I once read an article about the leader of a terrorist faction in Africa who was at peace talks on a boat with his enemy. The boat sank, and the two men were cast into the water together. Over the next two days, they had to cooperate and work together to survive until help came. During that time, they ended up becoming friends—or at least, not enemies—and upon rescue, a treaty was quickly signed. I’m not sure if the story is true, but I thought about it a lot. Would an assessment or a team-building activity have provided the impetus for them to become a team? Probably not. Instead, it was the difficult and meaningful work of survival that allowed them to become a team.
If you want teamwork, then give the team work. It’s a phrase I love and have used for years. I love it because it perfectly captures the essence of how teams form and function. Wade through the confusion of team effectiveness characteristics, assessments, and models and you finally get to the whole point—teams do work together, and it is through the effort of doing that work that effective teams become teams.
Earlier in my career I often had organizations ask me to do team building and team training. The usual course of events for such activities goes something like this. There’s possibly an assessment like the DiSC or MBTI to get people to think about differences and how they can work better together. There is usually some kind of off-site event or retreat to talk about teamwork and the characteristics of good teams. There may be role-playing or some other activity to practice working together or to build trust. The goal, of course, is to create a team. Or at least create the conditions whereby an effective team might form.
There is some utility in many of these activities. However, I am not sure anyone can provide good evidence that doing any of these this correlates to the ultimate success, or failure, of the team. In other words, would the team have operated any differently if we hadn’t done the team building? In the end it usually seems like a reasonable thing to do . . . and what harm could come by doing it? But I am not sure there is any quantitative evidence that doing so will result in better team performance. In fact, I have seen some anecdotal evidence that such activity can diminish the effectiveness of teams.
In my experience, teams form and become effective by doing work together. Without the work, there is no team. We often spend too much time thinking about the team and not enough time working as a team. In that light, team building and team training often become an exercise in navel-gazing. We can talk about the team all day long, but in the end, it is the work that energizes the team. It is the work that binds the team. It is the work that provides the team with its reason for being. And it is success in the execution of that work that makes the team great.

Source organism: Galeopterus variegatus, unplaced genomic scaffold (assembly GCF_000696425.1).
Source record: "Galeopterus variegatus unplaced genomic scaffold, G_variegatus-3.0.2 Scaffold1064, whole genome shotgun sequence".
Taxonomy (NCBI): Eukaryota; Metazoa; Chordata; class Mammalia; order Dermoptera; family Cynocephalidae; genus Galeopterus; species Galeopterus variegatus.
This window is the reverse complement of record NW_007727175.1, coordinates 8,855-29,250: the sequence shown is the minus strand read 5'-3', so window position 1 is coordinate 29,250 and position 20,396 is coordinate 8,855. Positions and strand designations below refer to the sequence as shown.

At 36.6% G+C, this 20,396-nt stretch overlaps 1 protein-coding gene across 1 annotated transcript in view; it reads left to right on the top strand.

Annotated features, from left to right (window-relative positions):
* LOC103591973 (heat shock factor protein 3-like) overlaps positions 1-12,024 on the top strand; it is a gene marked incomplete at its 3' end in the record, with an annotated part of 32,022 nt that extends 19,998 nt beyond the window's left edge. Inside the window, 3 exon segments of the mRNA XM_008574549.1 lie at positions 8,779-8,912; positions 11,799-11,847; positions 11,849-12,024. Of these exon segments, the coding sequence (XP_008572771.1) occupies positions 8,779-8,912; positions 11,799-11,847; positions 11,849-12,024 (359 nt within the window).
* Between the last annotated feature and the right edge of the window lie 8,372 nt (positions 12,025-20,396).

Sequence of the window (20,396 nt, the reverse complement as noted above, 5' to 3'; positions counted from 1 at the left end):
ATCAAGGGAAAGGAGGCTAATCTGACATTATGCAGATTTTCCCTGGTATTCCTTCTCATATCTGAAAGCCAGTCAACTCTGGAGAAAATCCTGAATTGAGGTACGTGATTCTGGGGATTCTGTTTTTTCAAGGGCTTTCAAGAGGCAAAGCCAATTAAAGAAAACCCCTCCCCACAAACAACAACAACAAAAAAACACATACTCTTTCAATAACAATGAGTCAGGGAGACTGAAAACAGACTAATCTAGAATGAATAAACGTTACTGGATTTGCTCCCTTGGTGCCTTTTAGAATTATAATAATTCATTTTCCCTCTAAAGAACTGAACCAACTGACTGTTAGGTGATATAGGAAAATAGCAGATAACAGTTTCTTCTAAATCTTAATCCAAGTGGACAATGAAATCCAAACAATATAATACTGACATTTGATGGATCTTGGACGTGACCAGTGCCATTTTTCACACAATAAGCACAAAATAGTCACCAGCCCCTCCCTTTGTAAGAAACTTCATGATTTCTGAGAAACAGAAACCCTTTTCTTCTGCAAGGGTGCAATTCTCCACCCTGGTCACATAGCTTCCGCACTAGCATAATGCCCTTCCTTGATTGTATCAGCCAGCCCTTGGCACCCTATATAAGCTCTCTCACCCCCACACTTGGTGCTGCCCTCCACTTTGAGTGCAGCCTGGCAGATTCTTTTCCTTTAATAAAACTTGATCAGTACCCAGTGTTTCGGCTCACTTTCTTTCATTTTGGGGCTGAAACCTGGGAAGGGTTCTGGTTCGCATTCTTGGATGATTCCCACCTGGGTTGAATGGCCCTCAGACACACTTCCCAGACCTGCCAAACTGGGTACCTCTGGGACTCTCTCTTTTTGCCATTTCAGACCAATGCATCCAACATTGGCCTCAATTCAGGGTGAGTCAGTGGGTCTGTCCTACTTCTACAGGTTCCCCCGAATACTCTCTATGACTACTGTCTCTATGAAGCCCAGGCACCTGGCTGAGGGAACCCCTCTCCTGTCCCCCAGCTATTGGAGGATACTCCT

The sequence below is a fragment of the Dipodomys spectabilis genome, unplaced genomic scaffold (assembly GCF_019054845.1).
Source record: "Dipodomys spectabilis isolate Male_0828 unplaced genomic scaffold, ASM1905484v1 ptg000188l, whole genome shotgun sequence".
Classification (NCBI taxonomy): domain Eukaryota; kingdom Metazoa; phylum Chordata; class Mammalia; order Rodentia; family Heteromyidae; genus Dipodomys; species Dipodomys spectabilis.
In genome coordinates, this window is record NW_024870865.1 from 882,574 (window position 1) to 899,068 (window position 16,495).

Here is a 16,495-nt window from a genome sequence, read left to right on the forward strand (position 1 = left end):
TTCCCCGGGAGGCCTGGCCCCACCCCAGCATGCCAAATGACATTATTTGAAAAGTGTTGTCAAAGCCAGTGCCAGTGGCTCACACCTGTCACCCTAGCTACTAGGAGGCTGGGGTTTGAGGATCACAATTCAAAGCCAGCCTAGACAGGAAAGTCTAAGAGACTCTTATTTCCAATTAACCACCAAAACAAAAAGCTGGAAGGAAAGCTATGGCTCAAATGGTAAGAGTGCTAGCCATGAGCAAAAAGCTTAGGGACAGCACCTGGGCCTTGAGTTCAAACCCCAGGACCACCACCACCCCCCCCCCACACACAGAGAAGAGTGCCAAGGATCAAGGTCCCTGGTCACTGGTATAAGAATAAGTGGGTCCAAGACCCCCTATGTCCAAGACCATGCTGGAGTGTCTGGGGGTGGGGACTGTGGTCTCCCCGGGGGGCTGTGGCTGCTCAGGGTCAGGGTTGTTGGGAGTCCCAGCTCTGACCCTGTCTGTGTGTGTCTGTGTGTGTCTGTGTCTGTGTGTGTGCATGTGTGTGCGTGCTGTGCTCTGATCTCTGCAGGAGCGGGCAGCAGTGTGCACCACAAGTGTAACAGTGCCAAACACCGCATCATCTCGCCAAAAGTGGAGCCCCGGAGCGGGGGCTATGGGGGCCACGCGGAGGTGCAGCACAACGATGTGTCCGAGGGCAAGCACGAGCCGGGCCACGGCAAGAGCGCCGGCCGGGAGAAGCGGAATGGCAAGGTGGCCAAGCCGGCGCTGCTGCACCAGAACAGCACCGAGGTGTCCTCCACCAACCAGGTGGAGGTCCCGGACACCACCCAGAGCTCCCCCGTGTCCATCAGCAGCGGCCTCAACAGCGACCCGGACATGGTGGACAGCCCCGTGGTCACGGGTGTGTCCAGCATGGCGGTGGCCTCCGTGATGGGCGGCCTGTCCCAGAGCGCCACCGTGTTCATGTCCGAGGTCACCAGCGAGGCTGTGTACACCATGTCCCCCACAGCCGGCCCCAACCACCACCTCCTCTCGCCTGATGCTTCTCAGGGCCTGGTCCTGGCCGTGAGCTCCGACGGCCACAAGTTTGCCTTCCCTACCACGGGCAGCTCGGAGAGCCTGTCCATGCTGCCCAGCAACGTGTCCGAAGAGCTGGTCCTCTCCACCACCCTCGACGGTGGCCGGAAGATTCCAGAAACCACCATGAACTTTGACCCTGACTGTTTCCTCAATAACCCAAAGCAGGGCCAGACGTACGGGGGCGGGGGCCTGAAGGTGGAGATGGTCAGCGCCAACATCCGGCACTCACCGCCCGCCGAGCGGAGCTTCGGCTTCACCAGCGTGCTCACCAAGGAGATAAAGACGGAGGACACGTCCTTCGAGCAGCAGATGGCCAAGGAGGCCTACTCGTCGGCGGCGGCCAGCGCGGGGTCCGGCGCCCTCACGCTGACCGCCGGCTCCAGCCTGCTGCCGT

In fact, the work and the success are inseparable. Without success, it is hard to say that the team was great. Without success, it is hard to say that the team engaged in successful team work. Operational success, then, defines the success of the team. And successful teams are, almost by definition, happy teams, as I’ll discuss in the conclusion of this post. What I am advocating is that instead of spending lots of time and money on team-building activities, let the work the team needs to accomplish be the team-building activity.
The main driver of team building, beyond the work, is the team leader’s ability to create the conditions for the team to be successful. Select competent team members, focus the team on a measurable goal, manage the flow of the work, ensure equity in work distribution, reward valuable behaviors and punish toxic behaviors, leverage the team’s individual strengths, and mitigate its weaknesses. When these leadership activities are done correctly, teams tend to flourish. When done ineffectively, teams tend to founder. Given this reality, I am even more inclined to diminish the power of team-building activities to substantively influence the outcomes of the team. A team with poor leadership will probably fail, no matter how much team building you do.
A focused objective is also a precursor for the ability of the team to be successful. This has been studied ad nauseum and is so obvious as to be barely worth reiterating. But apparently it needs to be reiterated. Teams without clear objectives are not teams. They are groups of people doing stuff. That is different from a team. And to be clear, the objective must be tangible. It must have a discreet beginning, middle, and end. It must produce something valuable and useful.
There have been lots of books and articles written about the attributes and components of successful teams. I see far too much time and energy being spent on teaming, team building, and generally obsessing about “the team” and not enough recognition that the team is truly created by successfully doing the work. A better use of time will be to simply ensure that the team has a measurable and meaningful objective, competent leadership, and competent members. And then go to work. If you want teamwork, then give the team work.